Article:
When a couple decides to divorce, one of the spouses may be required to pay spousal support to the other one. Also known as alimony, this is a type of support that will help to make up for any potential economic hardships caused by the divorce.

Are you preparing to pay spousal support, or need more information about the process? The following short guide will give you an overview of the different types as well as how much money may have to be paid out.

What Is Spousal Support?

This is a monthly financial payment that is made by one spouse to another after the dissolution of the marriage. Due to unfair economic effects from the divorce, a judge may decide that it can be challenging for the economically impaired spouse to get the money they need from the ex-spouse. However, when there is a court order in place for spousal support, the spouse will be assured they will receive the compensation they need.

How Much Can You Receive?

There is no standard formula for how much spousal support may be ordered. Every situation and couple is different, and the final amount will depend on the specific circumstances. However, there are several factors that are considered standard and include:

Standard of living
Income of each spouse
Property of each spouse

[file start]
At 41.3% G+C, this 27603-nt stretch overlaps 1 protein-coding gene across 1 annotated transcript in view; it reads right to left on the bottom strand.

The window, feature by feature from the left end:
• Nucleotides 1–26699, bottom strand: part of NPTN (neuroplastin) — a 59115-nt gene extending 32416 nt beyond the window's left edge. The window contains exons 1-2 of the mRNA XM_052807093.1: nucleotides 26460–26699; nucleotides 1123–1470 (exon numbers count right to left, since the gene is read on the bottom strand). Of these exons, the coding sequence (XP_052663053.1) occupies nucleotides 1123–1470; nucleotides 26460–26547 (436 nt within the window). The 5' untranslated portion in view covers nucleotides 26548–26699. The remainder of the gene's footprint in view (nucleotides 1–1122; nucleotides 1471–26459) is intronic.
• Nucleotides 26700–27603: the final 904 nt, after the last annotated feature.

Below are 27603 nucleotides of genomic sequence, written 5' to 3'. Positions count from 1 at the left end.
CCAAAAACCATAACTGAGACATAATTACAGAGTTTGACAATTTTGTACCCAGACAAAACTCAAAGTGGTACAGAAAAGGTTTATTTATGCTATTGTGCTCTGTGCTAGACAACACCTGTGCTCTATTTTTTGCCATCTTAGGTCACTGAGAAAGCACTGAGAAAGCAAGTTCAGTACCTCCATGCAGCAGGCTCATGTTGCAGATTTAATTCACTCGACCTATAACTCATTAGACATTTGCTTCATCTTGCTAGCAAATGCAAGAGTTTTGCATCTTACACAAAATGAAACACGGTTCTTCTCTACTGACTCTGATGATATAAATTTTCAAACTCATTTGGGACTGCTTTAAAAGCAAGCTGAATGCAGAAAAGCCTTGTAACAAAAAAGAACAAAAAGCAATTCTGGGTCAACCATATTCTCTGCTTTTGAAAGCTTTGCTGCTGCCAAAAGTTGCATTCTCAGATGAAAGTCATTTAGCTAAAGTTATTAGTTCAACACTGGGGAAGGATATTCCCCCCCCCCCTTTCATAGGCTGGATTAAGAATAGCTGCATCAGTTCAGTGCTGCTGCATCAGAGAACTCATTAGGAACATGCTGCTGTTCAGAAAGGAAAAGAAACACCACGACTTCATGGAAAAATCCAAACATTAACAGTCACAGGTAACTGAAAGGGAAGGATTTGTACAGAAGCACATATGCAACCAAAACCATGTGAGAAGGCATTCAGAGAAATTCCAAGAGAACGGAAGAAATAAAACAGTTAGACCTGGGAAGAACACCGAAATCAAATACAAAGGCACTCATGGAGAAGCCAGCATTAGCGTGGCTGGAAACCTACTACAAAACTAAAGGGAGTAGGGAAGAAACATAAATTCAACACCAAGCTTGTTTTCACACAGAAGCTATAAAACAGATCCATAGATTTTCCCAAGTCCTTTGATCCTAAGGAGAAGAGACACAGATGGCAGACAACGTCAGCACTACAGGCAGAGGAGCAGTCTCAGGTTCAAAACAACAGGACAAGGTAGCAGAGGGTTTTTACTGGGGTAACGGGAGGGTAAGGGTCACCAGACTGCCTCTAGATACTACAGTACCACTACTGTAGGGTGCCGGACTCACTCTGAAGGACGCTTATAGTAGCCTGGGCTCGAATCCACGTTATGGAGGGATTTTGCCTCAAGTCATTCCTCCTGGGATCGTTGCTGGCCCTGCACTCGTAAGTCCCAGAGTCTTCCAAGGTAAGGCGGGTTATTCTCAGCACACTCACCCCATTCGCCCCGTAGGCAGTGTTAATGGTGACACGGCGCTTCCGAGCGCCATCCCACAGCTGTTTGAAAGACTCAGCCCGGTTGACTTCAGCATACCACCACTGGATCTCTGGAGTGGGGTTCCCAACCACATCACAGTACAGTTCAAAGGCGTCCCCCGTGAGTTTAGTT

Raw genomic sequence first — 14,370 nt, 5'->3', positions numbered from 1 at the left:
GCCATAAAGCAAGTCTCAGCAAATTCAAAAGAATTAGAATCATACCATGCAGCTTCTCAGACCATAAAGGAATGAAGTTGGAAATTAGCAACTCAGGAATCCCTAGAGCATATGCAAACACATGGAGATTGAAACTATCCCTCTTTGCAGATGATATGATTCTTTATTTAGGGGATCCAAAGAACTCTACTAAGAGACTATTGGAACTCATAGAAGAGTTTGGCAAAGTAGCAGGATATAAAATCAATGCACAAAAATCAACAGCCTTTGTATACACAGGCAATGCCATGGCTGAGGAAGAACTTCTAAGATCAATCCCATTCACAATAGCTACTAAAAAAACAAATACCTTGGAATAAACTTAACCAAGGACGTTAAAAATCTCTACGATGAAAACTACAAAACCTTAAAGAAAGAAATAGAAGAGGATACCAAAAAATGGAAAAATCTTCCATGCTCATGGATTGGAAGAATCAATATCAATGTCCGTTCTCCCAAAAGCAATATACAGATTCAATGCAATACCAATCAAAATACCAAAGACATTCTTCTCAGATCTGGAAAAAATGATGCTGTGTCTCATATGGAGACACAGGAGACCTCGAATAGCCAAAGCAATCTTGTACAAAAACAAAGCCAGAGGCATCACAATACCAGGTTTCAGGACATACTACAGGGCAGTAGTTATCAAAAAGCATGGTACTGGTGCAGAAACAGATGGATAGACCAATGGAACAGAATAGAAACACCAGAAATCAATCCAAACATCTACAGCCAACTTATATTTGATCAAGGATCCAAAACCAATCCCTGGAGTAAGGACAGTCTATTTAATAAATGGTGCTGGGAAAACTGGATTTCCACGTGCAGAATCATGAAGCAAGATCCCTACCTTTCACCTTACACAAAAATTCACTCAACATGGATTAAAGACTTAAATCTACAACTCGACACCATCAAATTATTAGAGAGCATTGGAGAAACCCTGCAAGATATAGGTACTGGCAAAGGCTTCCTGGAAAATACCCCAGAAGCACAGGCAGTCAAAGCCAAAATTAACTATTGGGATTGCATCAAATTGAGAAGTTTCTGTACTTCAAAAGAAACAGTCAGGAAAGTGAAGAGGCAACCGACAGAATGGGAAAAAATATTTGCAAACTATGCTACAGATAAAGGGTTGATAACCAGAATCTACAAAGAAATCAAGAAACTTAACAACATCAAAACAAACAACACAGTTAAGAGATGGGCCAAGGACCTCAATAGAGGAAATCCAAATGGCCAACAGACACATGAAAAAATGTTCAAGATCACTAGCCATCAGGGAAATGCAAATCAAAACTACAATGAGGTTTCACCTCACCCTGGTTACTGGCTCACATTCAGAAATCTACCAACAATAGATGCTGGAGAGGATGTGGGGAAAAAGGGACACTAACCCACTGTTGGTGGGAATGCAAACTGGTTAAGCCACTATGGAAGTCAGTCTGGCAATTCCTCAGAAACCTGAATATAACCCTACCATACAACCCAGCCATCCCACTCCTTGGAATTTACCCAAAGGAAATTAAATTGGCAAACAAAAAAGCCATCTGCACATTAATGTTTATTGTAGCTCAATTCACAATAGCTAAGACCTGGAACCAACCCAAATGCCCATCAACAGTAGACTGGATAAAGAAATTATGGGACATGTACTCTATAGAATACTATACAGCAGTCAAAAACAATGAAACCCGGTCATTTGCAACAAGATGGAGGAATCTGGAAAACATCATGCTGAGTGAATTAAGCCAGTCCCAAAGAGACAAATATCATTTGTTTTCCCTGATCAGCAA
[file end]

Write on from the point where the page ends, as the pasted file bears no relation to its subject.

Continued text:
Any impairments in earning capacity for either spouse
Duration of marriage
Children and who they will be living with
Any sacrifices made by one spouse

Typically, the more income and earning capacity one spouse has over the other will be the primary determining factor on who provides spousal support and the amount.

What Are The Different Types Of Spousal Support?

The main types of spousal support are known as rehabilitative. This means that they are only ordered to be paid as long as necessary, and not intended to be a permanent means of support. It is predetermined to end at as soon as the receiving spouse gets a job or finishes school.

Reimbursement alimony is another type of spousal support. This type of support reimburses the receiving spouse for any expenses they paid during the marriage to support the spouse. For example, if a wife worked two jobs to put her husband through medical school, she may be entitled to reimbursement alimony from her husband.

If you have any questions about spousal support as you go through the divorce process, it is best to contact a family law attorney near me or divorce attorney who specializes in this type of law. They will work with you to get a conclusion to the case that will be in your best interest.